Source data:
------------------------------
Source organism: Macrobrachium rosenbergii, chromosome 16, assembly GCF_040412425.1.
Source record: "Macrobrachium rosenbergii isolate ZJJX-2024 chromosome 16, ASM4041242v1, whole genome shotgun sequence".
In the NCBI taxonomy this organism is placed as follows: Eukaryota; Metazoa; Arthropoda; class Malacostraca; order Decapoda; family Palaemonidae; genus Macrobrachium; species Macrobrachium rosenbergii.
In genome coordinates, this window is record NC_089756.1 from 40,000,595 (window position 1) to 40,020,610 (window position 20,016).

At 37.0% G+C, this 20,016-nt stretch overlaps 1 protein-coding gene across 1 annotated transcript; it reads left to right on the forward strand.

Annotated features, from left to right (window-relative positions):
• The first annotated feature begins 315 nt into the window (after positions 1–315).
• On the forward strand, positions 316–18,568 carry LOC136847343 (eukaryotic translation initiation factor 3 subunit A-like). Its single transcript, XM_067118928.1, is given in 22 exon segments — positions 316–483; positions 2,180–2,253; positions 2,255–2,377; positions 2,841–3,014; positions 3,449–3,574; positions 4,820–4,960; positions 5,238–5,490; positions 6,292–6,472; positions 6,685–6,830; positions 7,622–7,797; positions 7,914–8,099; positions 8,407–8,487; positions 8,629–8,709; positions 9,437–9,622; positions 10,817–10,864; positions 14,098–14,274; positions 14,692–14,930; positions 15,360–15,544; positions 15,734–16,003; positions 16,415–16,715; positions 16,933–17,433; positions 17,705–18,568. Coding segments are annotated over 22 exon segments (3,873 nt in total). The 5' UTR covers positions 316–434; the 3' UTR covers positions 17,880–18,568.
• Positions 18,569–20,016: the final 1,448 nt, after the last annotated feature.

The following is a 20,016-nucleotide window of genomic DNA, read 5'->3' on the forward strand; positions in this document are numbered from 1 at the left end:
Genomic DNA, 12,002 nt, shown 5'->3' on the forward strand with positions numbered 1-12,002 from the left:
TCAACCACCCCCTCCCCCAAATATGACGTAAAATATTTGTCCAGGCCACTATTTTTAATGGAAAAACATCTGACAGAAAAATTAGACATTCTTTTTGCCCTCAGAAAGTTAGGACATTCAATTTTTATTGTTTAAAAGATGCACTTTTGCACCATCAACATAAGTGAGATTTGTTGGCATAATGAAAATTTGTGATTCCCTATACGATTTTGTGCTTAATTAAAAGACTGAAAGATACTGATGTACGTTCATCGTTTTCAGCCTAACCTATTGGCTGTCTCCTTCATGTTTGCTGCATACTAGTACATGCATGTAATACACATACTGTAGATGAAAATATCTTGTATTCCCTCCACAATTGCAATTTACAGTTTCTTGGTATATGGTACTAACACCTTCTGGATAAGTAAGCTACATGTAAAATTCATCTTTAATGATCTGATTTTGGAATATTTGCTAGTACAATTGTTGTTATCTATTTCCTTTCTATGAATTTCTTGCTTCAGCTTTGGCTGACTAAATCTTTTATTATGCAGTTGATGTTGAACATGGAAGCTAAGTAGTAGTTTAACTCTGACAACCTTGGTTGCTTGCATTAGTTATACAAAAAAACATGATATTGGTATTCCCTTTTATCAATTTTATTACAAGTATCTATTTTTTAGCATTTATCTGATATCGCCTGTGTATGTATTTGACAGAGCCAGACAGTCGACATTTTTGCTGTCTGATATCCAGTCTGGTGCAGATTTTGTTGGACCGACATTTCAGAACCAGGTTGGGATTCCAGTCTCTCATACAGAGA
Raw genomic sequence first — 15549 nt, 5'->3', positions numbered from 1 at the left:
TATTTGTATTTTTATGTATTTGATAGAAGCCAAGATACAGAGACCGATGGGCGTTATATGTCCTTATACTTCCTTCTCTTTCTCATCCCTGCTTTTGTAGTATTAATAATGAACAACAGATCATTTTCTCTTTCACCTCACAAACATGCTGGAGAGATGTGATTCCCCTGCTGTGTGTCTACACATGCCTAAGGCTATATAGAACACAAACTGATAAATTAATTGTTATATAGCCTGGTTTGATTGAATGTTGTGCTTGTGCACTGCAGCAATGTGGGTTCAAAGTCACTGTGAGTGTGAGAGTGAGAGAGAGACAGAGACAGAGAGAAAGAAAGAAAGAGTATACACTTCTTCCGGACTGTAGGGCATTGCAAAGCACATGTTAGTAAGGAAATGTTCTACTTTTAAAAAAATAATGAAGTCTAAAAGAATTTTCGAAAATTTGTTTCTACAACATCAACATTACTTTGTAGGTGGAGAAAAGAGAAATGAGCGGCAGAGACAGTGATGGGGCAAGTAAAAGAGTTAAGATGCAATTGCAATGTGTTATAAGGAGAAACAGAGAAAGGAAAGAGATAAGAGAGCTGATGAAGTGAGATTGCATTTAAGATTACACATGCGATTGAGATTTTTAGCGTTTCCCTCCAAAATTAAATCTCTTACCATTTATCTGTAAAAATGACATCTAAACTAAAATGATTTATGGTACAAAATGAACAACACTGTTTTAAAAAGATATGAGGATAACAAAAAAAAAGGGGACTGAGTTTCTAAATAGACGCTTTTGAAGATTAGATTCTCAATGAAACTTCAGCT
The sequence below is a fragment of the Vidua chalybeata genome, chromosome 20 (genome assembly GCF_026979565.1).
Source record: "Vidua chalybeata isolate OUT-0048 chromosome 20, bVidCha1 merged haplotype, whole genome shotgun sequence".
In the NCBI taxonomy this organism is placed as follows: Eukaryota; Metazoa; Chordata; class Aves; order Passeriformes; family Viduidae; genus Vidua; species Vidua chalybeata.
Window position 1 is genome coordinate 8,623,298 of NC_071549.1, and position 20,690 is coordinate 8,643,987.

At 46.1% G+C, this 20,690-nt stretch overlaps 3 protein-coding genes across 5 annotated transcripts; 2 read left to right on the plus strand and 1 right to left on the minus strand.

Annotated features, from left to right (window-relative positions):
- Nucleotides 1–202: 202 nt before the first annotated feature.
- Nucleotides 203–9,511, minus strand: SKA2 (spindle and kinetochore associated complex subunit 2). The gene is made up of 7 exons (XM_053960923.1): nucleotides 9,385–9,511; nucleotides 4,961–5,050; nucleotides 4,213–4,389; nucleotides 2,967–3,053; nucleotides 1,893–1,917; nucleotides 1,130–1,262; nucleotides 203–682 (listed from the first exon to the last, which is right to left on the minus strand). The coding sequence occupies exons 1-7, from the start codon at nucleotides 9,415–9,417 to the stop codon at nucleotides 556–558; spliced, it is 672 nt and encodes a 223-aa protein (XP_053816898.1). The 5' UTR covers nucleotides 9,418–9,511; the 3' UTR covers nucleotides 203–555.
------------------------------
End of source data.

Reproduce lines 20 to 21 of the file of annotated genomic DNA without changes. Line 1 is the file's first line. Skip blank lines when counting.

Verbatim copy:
Annotated features, from left to right (window-relative positions):
- Nucleotides 1–202: 202 nt before the first annotated feature.